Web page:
Che serves a community of people interested in culture – in art, music, books and performance. What cultural experience has been important to your life?
C: I’m always posting lyrics and music online. Adam Lambert has been speaking to me a lot lately! I’m 57 years old and loving Adam Lambert! *laughs* I’ve also just discovered Byron Katie and I’m reading one of her books called ‘Loving What Is.’ It’s all about our thoughts and turning them around. Katie puts you through a process which makes you look at life from a different perspective.
What do you love most about Fitzroy?
C: Brunswick Street – I love the shops, just walking around. And people watching, too – sitting at cafes and watching people walk by. I can make up stories about them as they go by, it’s very imaginative!
Do you have any spectacle-wearing style icons?
Clem with her glamorous Zia Assunta
Glasses. Specs. Sunnies. Call them what you will: glasses are the essential human accessory which help us to – quite literally – see clearly. They help us to focus on what matters, whether it’s the work at hand, the art before us, the squalling child in our arms or the bright produce ready for your favorite meal.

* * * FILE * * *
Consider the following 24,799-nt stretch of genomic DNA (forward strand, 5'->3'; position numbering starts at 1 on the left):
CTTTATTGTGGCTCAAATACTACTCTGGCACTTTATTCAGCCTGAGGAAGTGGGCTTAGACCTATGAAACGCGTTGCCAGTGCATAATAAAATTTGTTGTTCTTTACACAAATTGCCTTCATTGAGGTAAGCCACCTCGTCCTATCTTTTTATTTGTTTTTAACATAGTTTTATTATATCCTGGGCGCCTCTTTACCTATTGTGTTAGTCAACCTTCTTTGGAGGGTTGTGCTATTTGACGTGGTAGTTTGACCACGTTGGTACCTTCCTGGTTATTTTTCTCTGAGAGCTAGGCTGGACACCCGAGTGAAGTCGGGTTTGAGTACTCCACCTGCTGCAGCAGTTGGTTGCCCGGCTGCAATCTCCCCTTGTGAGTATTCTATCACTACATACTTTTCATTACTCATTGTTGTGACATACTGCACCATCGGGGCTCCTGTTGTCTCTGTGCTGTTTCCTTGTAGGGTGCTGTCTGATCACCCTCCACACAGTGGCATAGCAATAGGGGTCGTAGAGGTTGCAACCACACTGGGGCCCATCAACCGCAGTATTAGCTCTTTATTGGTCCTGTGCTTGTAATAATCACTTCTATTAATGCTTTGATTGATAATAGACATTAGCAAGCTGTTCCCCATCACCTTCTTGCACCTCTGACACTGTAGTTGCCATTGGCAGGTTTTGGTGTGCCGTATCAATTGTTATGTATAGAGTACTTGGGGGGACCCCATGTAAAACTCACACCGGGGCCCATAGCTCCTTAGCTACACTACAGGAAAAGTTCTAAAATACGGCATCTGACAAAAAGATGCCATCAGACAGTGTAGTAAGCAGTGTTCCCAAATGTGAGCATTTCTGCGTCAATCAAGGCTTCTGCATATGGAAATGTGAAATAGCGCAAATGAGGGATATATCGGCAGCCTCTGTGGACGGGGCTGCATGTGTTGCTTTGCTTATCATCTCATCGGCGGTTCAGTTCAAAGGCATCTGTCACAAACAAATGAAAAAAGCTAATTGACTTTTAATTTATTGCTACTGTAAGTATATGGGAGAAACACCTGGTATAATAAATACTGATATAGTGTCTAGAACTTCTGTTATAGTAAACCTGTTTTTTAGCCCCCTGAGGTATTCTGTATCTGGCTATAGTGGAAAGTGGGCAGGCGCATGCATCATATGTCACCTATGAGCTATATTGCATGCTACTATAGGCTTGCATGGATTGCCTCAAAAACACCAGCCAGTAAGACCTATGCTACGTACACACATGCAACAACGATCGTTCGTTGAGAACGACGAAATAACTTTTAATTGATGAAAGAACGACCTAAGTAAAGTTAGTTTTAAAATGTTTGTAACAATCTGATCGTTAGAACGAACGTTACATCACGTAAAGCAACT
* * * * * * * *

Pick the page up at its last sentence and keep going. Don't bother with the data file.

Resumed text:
So comes Che Eyewear’s new 20/20 blog – a series of beautiful editorial-style reflections on what matters most to the individuals who are our focus. They’re our customers; a merry, motley crew of artists, corporates, healers, designers, sportspeople, doctors and musicians. Over the coming moths, 20/20 will present you with Che Eyewear customers – casting a spotlight and allowing us to focus on what matters to them. It’s our investigation and contribution – a reflection of the community which support us.
In our first instalment, we feature Rose Crulli – the heart and soul of Che Eyewear.
Rose, what do you do, and how did you end up doing it?
R: The how isn’t nearly as exciting as I’d like! My husband and his business partner decided to come up with a new venture. I was at home with the children, and my husband decided that I was getting quite boring. Being boring was a reflection of being bored, I think! So he came home and said ‘I think I bought you a job today.’ That job was the beginning of Che Eyewear – and I absolutely love it! As with all fashion accessories, glasses are a reflection of personality and style – and glasses always have a place in your wardrobe.
When you were small, what did you think you would do?
R: I actually always wanted to be a journalist. But then I fell in love very young, and it all took over. I got married and dropped out of university to get some money together to buy our first home. I actually ended up in finance. I started working for the State Bank – I was in lending. I quite enjoyed that too. I climbed the ranks a little. I didn’t go back to work until after we’d had our children – and I’ve been running Che for eight years now.
Do you remember your first pair of glasses?